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Originally posted by nikiano
Here's my advice to all the young people on here who can't find jobs:
Consider yourself lucky that you haven't yet fallen into the rotten trenches of corporate America (or corporate global) and get out and start your own company while you are young and idealistic and still have a lot of energy.
I myself graduated college in the early 90's, where there was a huge recession going on. My freshman year was '87, the year of a big stock market crash. I didn't know what I wanted to be when I grew up, and my parents pushed me to choose a career where I would have job "stability." Well, I did, but it's such a boring career, it made me nuts, and it still makes me nuts. It's the most boring career in the whole world, to be honest.
Do I have security? Yes. Is it worth it? No.
Instead of looking for a job....ask yourself...."Where do my PASSIONS lie?" Then, follow your passions. That's what I would suggest.
Don't fall into the rut of living for security (like I did) because it takes all the fun out of living.
[edit on 3-9-2009 by nikiano]
Originally posted by GroundZero
reply to post by Distractions4Nothing
I'm sorry, but young Americans are NOT discriminated against in my experience. I live in the MidWest, just so you know. Different regions may have different experiences.
What I have seen(I'm 38) is a severe decline in attitude, conscientiousness, and pride in workmanship in the younger generation. I'm obviously not crazy or have ill-conceived perceptions, because businesses will always "thin the herd" according to their best financial interests. The point is... The better your work ethic and attitude, the better chance you have of retaining employment, advancing in pay and position, and warranting the respect of your employer.
You can preach all you want about what's "right and wrong" about business ethics, but the fact is; You have to play the game according to their rules if want any chance of winning. You can be an "Idealist" forever, and live a life of strife and poverty, or you can compromise a little and actually attain a decent quality of life. Unfortunately, the younger generation expects to have everything handed to them without effort, and as they grow older they are becoming (predictably) disappointed and frustrated with NORMAL LIFE.
In summary, I blame the parents for not preparing their kids for the REAL WORLD. Idealism will only get you so far...
Does anyone else have that overwhelming feeling that something that is going to change mankind forever is on the way soon?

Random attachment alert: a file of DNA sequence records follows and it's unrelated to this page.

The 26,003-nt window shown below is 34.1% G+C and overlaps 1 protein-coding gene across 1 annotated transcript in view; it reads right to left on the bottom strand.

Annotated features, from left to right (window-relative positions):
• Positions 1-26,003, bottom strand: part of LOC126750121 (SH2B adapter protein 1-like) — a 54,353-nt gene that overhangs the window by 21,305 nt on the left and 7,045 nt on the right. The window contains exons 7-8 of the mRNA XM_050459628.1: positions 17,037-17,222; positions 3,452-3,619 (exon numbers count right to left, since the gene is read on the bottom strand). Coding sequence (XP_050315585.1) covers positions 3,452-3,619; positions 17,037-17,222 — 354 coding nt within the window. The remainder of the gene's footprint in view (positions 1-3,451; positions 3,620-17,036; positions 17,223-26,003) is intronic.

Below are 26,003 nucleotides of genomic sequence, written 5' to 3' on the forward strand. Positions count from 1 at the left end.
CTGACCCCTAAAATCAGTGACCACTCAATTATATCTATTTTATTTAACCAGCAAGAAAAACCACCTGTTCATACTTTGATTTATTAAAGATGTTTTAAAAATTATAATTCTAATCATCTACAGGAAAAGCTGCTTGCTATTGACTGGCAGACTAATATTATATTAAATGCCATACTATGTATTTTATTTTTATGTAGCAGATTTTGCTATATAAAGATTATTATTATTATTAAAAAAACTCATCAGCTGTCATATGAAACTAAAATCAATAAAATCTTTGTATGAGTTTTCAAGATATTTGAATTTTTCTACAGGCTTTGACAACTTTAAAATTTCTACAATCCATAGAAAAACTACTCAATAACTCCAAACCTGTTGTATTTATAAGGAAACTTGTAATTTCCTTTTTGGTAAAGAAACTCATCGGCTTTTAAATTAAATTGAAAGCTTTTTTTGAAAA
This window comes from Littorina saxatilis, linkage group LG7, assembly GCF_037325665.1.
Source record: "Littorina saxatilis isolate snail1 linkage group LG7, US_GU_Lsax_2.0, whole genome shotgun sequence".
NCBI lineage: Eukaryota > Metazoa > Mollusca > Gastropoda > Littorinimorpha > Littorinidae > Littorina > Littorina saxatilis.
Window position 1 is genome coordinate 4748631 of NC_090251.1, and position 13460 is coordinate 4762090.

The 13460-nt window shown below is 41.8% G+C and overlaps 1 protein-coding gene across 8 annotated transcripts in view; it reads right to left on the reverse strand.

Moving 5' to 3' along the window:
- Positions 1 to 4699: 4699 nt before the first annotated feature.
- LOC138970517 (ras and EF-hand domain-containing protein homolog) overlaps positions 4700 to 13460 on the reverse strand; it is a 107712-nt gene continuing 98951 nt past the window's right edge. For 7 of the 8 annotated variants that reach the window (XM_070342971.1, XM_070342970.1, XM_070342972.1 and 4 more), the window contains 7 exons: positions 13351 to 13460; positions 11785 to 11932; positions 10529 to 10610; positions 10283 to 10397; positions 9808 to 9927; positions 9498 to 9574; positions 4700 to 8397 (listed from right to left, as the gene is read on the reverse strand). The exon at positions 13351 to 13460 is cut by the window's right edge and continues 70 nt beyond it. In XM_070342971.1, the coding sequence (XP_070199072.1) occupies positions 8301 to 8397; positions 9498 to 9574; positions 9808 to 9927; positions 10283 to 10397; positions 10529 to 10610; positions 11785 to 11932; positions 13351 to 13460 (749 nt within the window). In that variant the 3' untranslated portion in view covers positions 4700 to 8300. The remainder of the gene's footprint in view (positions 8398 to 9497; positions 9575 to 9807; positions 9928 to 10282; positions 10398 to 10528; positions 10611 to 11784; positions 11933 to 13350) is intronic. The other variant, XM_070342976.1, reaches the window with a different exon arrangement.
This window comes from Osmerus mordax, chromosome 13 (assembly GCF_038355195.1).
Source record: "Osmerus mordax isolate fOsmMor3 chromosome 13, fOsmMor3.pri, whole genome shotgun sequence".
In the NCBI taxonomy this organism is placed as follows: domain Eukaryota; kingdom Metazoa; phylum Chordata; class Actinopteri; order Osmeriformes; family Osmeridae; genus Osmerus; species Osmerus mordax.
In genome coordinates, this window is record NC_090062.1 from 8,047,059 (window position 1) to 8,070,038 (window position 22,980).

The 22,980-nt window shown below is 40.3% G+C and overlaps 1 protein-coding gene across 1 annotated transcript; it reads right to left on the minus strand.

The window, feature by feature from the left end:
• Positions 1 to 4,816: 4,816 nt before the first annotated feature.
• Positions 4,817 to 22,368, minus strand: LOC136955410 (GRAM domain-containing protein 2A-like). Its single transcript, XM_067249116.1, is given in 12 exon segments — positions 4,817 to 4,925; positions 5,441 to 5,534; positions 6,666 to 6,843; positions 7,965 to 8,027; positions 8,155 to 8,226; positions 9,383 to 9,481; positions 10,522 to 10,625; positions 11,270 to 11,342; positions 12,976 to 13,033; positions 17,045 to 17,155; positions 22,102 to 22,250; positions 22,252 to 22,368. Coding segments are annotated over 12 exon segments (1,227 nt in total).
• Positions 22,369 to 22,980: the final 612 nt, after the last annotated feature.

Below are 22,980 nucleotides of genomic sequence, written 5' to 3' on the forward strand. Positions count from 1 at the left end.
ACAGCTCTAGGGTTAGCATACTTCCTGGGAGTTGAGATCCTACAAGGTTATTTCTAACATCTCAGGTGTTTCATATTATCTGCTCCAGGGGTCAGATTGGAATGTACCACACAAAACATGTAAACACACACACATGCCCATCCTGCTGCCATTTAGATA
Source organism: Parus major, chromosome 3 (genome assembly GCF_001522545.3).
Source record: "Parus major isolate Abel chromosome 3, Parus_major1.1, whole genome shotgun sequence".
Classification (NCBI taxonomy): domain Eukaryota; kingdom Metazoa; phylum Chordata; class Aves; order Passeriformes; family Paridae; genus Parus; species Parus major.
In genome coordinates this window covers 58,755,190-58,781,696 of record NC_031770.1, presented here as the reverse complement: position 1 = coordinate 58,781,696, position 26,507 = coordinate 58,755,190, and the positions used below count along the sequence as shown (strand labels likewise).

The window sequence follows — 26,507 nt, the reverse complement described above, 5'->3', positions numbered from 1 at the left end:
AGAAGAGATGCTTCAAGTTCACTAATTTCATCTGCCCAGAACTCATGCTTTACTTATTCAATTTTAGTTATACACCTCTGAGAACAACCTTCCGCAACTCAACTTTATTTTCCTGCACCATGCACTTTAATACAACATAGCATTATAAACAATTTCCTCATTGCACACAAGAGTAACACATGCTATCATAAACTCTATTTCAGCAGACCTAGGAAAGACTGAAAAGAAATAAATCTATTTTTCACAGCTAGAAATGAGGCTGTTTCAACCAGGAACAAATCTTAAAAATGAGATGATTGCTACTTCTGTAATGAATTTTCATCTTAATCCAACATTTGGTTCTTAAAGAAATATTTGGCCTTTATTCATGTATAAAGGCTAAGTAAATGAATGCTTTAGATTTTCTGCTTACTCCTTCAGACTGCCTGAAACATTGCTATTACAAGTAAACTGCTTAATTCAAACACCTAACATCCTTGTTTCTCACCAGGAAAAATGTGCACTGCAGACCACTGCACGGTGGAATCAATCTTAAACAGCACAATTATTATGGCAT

Originally posted by silent thunder
No offence, sir,
[edit on 9/4/09 by silent thunder]
For those concerned with the economic viability of the American family going forward, the plight of young workers, especially young men, is particularly frightening. The percentage of young American men who are actually working is the lowest it has been in the 61 years of record-keeping, according to the Center for Labor Market Studies at Northeastern University in Boston.
Only 65 of every 100 men aged 20 through 24 years old were working on any given day in the first six months of this year. In the age group 25 through 34 years old, traditionally a prime age range for getting married and starting a family, just 81 of 100 men were employed.
For male teenagers, the numbers were disastrous: only 28 of every 100 males were employed in the 16- through 19-year-old age group. For minority teenagers, forget about it. The numbers are beyond scary; they’re catastrophic.
This should be the biggest story in the United States. When joblessness reaches these kinds of extremes, it doesn’t just damage individual families; it corrodes entire communities, fosters a sense of hopelessness and leads to disorder.
The unemployment that has wrought such devastation in black communities for decades is now being experienced by a much wider swath of the population. We’ve been in deep denial about this. Way back in March 2007, when the official unemployment rate was a wildly deceptive 4.5 percent and the Bush crowd was crowing about the alleged strength of the economy, I wrote:
“People can howl all they want about how well the economy is doing. The simple truth is that millions of ordinary American workers are in an employment bind. Steady jobs with good benefits are going the way of Ozzie and Harriet. Young workers, especially, are hurting, which diminishes the prospects for the American family.